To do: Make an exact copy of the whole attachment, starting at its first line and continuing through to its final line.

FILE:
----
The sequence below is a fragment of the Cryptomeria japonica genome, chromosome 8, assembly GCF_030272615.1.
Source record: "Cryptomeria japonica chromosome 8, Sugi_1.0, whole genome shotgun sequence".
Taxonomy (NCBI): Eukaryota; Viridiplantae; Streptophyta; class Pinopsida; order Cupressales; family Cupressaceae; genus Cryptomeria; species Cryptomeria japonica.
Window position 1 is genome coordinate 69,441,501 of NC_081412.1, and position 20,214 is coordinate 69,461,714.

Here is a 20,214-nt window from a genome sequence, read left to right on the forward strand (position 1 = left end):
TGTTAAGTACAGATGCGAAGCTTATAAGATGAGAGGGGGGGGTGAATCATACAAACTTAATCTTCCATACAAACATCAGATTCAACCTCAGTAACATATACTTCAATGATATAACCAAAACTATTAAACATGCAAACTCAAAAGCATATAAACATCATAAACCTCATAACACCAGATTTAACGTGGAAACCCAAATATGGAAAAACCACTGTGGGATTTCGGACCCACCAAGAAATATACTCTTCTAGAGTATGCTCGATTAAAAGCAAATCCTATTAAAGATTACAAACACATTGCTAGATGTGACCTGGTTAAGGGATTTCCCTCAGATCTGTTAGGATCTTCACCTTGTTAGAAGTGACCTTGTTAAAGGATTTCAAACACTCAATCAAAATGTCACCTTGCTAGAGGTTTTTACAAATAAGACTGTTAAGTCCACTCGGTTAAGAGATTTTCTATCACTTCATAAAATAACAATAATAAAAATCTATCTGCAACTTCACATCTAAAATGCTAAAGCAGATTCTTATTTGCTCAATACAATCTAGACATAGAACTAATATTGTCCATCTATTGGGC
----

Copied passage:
The sequence below is a fragment of the Cryptomeria japonica genome, chromosome 8, assembly GCF_030272615.1.
Source record: "Cryptomeria japonica chromosome 8, Sugi_1.0, whole genome shotgun sequence".
Taxonomy (NCBI): Eukaryota; Viridiplantae; Streptophyta; class Pinopsida; order Cupressales; family Cupressaceae; genus Cryptomeria; species Cryptomeria japonica.
Window position 1 is genome coordinate 69,441,501 of NC_081412.1, and position 20,214 is coordinate 69,461,714.

Here is a 20,214-nt window from a genome sequence, read left to right on the forward strand (position 1 = left end):
TGTTAAGTACAGATGCGAAGCTTATAAGATGAGAGGGGGGGGTGAATCATACAAACTTAATCTTCCATACAAACATCAGATTCAACCTCAGTAACATATACTTCAATGATATAACCAAAACTATTAAACATGCAAACTCAAAAGCATATAAACATCATAAACCTCATAACACCAGATTTAACGTGGAAACCCAAATATGGAAAAACCACTGTGGGATTTCGGACCCACCAAGAAATATACTCTTCTAGAGTATGCTCGATTAAAAGCAAATCCTATTAAAGATTACAAACACATTGCTAGATGTGACCTGGTTAAGGGATTTCCCTCAGATCTGTTAGGATCTTCACCTTGTTAGAAGTGACCTTGTTAAAGGATTTCAAACACTCAATCAAAATGTCACCTTGCTAGAGGTTTTTACAAATAAGACTGTTAAGTCCACTCGGTTAAGAGATTTTCTATCACTTCATAAAATAACAATAATAAAAATCTATCTGCAACTTCACATCTAAAATGCTAAAGCAGATTCTTATTTGCTCAATACAATCTAGACATAGAACTAATATTGTCCATCTATTGGGC